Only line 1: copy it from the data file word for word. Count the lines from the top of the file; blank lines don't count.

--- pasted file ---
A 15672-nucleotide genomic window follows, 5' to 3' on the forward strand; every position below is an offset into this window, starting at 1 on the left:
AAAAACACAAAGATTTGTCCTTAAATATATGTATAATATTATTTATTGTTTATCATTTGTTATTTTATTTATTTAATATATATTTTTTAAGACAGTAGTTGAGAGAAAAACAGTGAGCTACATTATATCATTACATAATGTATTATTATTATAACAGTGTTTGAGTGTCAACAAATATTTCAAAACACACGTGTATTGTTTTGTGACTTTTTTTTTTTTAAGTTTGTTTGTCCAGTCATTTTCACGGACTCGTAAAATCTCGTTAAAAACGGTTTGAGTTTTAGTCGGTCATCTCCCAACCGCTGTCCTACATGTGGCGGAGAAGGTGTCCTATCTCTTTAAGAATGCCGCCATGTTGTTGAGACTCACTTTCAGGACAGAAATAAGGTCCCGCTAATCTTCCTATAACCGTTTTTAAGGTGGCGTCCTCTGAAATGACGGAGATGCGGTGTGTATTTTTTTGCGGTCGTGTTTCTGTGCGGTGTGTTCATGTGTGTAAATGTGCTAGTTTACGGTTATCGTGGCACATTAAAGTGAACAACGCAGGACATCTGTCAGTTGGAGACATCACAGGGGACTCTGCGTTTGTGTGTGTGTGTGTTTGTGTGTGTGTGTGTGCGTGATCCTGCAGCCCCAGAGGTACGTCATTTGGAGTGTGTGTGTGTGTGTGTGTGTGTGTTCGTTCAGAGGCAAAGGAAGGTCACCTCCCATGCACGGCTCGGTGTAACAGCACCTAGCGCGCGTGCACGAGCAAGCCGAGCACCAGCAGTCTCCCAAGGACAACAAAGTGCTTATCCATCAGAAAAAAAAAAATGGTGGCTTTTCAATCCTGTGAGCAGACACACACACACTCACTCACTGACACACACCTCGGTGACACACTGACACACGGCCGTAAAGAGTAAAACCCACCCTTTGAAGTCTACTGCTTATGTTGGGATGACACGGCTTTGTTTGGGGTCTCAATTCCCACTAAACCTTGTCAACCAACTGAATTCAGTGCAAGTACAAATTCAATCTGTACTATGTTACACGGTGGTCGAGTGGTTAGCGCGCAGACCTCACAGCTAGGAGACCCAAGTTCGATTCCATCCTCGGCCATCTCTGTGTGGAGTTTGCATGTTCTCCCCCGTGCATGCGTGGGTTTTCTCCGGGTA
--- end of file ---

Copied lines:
A 15672-nucleotide genomic window follows, 5' to 3' on the forward strand; every position below is an offset into this window, starting at 1 on the left: